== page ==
Joe Biden’s administration went to court on Tuesday to beg a federal judge to reinstate a workplace vaccine mandate that was put on hold earlier this month. This is part of their efforts to boost vaccination numbers as we head into the winter months.
Court papers filed overnight show that the Biden administration is calling on a Cincinnati-based federal appeals court to lift a court order that blocks the public health rule, which requires larger businesses to force employees to either receive the COVID-19 vaccine or submit to regular testing and mask-wearing.
“Delaying this standard would endanger many thousands of people and would likely cost many lives per day,” lawyers representing the government argued. “With the reopening of workplaces and the emergence of the highly transmissible Delta variant, the threat to workers is ongoing and overwhelming.”
OSHA filed the lengthy 55-page brief, and legal experts said that it highlighted just how important this round of litigation is to the mandate’s long-term prospects.
“Because the emergency standard can only be in effect for six months, its fate rests mostly on the outcome of this stay motion,” Sean M. Marotta, a partner at the law firm Hogan Lovells, told The Hill.
This came after the New Orleans-based U.S. Circuit Court of Appeals for the 5th Circuit temporarily blocked, or stayed, the rule in an order that the government has made the subject of its latest filing. The 5th Circuit ruling described the mandate as “fatally flawed” and ordered that OSHA not enforce the requirement “pending adequate judicial review” of a motion for a permanent injunction.
NBC News reported that the Biden administration argued that the stay was wrongly imposed because the companies and states seeking the hold can’t show that “their claimed injuries outweigh the interest in protecting employees from a dangerous virus while this litigation proceeds.” The Biden administration added that claims of injury “are speculative and depend heavily on minor compliance costs or predictions about how employees may respond that are at odds with empirical evidence addressed by the agency.”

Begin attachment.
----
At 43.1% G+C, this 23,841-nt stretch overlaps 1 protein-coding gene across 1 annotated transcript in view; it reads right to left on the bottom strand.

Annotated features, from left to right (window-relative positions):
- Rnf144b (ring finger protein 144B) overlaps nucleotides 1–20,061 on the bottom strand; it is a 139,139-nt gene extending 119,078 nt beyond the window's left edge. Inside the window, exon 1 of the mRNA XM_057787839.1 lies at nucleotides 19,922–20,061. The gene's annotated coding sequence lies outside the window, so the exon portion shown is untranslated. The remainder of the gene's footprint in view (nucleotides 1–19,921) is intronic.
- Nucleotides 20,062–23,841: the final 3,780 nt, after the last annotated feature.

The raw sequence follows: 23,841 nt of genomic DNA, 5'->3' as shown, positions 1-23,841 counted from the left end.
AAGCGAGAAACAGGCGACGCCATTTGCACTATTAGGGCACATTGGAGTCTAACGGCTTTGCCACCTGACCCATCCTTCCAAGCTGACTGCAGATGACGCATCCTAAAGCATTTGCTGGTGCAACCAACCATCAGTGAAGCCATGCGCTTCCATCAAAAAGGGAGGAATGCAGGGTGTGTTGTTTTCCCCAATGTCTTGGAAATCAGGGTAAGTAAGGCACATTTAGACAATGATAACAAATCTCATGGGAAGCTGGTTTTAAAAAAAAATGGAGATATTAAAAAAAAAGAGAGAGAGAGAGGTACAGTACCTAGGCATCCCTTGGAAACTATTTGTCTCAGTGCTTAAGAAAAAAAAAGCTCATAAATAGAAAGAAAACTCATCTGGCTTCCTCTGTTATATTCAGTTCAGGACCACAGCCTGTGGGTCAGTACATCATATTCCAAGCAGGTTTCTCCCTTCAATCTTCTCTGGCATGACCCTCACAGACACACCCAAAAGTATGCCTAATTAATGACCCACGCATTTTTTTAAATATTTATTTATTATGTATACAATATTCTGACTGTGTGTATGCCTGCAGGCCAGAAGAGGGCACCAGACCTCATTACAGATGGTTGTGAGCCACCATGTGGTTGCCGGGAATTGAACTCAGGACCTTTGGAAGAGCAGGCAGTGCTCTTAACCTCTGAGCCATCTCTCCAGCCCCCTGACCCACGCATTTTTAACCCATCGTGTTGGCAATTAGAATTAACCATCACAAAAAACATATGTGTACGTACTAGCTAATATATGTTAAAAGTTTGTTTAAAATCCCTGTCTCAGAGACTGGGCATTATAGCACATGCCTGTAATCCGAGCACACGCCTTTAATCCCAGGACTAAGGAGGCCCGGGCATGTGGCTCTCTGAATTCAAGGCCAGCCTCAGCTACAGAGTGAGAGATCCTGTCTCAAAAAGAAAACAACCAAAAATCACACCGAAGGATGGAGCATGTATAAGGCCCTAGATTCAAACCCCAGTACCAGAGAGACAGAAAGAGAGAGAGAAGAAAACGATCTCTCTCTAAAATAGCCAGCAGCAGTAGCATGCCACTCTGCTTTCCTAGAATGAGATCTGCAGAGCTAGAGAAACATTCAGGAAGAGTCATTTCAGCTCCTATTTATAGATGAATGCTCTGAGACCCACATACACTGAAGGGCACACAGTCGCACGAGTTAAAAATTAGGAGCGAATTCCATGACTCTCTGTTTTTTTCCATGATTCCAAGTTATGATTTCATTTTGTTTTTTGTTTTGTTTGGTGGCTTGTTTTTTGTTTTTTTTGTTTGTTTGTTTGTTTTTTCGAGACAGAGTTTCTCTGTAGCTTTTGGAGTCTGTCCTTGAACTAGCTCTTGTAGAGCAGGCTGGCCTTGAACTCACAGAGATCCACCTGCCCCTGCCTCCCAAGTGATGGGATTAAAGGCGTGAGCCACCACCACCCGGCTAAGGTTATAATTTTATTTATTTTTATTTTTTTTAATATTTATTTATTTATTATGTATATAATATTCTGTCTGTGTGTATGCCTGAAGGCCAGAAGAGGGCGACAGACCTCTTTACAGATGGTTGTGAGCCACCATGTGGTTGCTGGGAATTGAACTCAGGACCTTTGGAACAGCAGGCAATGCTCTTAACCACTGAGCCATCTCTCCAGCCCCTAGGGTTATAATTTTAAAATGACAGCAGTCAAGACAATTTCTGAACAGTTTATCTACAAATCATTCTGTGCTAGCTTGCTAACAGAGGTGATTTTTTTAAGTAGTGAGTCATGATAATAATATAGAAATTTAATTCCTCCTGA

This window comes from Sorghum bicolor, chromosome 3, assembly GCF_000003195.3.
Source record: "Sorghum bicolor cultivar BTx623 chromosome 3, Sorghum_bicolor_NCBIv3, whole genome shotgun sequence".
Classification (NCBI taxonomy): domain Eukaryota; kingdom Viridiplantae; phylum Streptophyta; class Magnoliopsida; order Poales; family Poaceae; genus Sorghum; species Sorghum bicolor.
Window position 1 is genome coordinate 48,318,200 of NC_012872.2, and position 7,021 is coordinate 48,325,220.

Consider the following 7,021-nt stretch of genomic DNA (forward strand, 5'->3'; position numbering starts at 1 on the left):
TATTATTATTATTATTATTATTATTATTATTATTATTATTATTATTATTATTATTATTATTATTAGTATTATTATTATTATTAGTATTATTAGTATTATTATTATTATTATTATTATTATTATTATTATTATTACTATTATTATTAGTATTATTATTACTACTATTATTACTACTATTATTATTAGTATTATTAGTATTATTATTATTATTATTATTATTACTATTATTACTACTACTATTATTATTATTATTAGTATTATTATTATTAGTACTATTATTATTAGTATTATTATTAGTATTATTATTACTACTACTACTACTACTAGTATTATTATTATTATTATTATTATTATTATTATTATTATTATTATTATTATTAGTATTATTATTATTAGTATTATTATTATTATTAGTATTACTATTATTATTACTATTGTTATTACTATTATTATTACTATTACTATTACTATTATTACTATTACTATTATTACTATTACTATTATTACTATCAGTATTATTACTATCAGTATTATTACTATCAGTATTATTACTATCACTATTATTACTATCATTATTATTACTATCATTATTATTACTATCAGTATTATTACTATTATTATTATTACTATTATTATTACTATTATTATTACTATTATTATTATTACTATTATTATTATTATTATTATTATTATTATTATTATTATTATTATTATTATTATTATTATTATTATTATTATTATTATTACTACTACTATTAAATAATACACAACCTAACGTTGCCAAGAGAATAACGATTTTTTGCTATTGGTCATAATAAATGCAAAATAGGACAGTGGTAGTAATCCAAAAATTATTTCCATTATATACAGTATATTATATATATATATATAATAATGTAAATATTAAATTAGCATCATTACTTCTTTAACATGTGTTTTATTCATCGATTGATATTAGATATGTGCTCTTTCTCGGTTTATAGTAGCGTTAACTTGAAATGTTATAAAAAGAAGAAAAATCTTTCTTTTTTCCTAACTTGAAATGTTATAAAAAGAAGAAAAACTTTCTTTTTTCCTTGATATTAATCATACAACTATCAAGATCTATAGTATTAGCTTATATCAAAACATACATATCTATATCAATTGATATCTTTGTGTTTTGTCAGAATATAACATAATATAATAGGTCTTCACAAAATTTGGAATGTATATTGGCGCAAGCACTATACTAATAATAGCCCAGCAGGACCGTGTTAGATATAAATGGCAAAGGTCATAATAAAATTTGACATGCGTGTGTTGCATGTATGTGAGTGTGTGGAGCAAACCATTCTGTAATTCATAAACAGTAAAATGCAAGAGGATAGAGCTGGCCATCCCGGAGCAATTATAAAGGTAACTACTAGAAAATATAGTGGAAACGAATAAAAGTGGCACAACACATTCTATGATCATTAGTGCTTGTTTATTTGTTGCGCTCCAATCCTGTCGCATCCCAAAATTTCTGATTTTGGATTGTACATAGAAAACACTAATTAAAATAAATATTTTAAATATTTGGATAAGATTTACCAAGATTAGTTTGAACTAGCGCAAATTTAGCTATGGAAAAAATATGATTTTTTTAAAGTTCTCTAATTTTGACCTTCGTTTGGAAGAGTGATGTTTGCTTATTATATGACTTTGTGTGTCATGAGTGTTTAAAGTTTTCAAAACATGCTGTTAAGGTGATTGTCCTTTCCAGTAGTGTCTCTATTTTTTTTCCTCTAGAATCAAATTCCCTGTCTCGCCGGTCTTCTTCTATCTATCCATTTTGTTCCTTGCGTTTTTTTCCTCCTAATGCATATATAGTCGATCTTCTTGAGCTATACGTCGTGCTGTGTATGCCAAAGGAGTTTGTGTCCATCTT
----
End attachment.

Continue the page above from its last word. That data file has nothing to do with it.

A total of 27 Republican states have fought back against the rule.
“The answer will affect the personal health decisions of tens of millions of Americans, coast to coast,” the states said in a court filing. “It will determine whether private companies — many of which are still struggling to survive the economic carnage inflicted by COVID-19 — must invest resources helping the federal government run a mass-vaccination program.”
Red Voice Media would like to make a point of clarification on why we do not refer to any shot related to COVID-19 as a "vaccine." According to the CDC, the definition of a vaccine necessitates that said vaccine have a lasting effect of at least one year in preventing the contraction of the virus or disease it's intended to fight. Because all of the COVID-19 shots thus far available have barely offered six months of protection, and even then not absolute, Red Voice Media has made the decision hereafter to no longer refer to the Pfizer, Moderna, or Johnson & Johnson substances as vaccinations.